Member Logon
About Us
Free Trial
Investment Guide
Wall Street Update
Media Appearances



Biotech and Pharmaceuticals

     Biotechnology stocks have soared and dropped a number of times over the past year. What does this sector do? How are they different from "pharmaceutical" or "drug" stocks? (Which are fully interchangeable terms).

    The simplest way to differentiate these companies is to view pharmaceutical companies such as Johnson & Johnson (JNJ) as being the distribution arm of the industry, and the biotechnology companies as the discovery arm. The pharmaceutical companies have the contacts and contracts with the doctors, pharmacies, hospitals, and clinics worldwide. The pharmaceutical companies license newly discovered drugs from biotech companies and then manufacture and distribute them. The pharmaceutical companies can shop around for the drugs and treatments they want to bring to market through their already existing distribution channel. These companies generally have solid earnings and tend to be less risky. Occasionally they will get stung with a disaster like the 1980's Tylenol fiasco, or have to remove an already FDA approved drug from the market place because of unforeseen side effects or patient's inability to use a drug in the prescribed manner. The biggest concerns of an established pharmaceutical company have to do with selecting the right product mix and watching the calendar to see when drug patents expire.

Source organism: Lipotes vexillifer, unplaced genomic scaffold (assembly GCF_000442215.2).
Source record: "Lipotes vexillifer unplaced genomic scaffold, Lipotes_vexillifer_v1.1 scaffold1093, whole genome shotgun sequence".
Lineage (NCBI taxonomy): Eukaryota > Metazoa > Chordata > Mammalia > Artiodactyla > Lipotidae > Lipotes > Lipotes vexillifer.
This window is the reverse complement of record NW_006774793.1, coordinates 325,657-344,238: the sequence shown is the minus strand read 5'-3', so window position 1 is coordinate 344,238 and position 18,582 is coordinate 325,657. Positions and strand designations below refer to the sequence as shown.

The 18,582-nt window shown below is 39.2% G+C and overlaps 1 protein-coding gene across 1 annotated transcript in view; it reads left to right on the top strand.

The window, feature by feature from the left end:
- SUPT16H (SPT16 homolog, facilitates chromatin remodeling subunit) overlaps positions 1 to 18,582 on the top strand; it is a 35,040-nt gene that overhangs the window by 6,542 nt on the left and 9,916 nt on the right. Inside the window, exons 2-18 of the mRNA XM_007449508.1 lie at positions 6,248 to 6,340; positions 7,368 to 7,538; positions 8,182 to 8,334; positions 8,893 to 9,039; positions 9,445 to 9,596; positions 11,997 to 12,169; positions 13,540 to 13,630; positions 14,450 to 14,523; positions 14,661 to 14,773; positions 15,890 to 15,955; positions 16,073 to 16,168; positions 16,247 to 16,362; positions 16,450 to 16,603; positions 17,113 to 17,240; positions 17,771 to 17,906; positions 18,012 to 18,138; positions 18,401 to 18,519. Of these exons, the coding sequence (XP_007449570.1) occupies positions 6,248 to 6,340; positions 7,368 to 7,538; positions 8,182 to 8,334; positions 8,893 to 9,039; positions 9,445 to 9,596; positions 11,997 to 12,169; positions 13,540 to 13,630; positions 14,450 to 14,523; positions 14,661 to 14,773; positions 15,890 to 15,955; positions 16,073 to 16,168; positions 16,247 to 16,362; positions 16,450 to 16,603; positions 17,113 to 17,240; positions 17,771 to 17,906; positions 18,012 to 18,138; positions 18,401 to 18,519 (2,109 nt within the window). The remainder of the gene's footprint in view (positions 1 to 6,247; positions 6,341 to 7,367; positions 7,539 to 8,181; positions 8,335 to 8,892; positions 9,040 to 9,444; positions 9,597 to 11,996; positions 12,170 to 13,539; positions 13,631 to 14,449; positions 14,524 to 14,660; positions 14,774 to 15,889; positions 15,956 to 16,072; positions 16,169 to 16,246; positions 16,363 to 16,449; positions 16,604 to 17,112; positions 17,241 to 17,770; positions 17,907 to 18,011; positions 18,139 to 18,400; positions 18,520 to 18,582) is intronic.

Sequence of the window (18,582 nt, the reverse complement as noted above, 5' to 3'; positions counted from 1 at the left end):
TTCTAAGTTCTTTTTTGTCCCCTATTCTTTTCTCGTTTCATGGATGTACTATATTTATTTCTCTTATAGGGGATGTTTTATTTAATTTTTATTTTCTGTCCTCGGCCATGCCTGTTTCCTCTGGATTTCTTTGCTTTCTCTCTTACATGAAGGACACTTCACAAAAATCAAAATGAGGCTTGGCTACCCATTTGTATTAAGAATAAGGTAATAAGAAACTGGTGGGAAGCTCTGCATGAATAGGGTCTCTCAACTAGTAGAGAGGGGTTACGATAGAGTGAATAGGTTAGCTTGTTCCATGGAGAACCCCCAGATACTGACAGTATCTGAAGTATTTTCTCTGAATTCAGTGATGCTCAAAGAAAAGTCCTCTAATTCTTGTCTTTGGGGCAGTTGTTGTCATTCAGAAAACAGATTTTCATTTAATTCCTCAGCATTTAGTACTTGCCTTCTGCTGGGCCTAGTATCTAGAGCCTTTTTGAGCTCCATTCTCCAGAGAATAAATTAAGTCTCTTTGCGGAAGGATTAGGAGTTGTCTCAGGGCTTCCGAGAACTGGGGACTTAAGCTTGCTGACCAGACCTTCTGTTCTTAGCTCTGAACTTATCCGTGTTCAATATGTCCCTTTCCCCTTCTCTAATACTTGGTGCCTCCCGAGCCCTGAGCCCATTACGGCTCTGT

Biotechnology companies are out on the cutting edge of technology. They are pursuing new lines of research, which can often take 10 years to confirm if they have a stellar breakthrough or an expensive dud. Terms such as monoclonal antibodies and human genome sequencing are the domain of the biotech companies. Only 1 in 10 projects in the biotech industry ever receives FDA approval and gets licensed to a pharmaceutical company. A single success can generate a spectacular revenue stream that can cause the stock to outperform the market for 10 to 15 years. Biogen has one success to its name. Amgen has only two products, yet the revenue from these successful products allows them to pursue numerous other projects. The goal of the biotech firms is to make a discovery and get it through the four stages of FDA testing. An investor who buys a stock based on results from the early stages of testing needs to view their purchase as extremely speculative. News releases often tout a testing success, but are often void of which stage of testing they are at. Preliminary lab rat successes are a far cry from successful large scale human tests. Once completing the four stages of testing the FDA convenes a panel that will either recommend or not recommend FDA approval. Then a new drug or treatment has to be licensed by a pharmaceutical company, manufactured, marketed, distributed and gain a following.


View our Past News Articles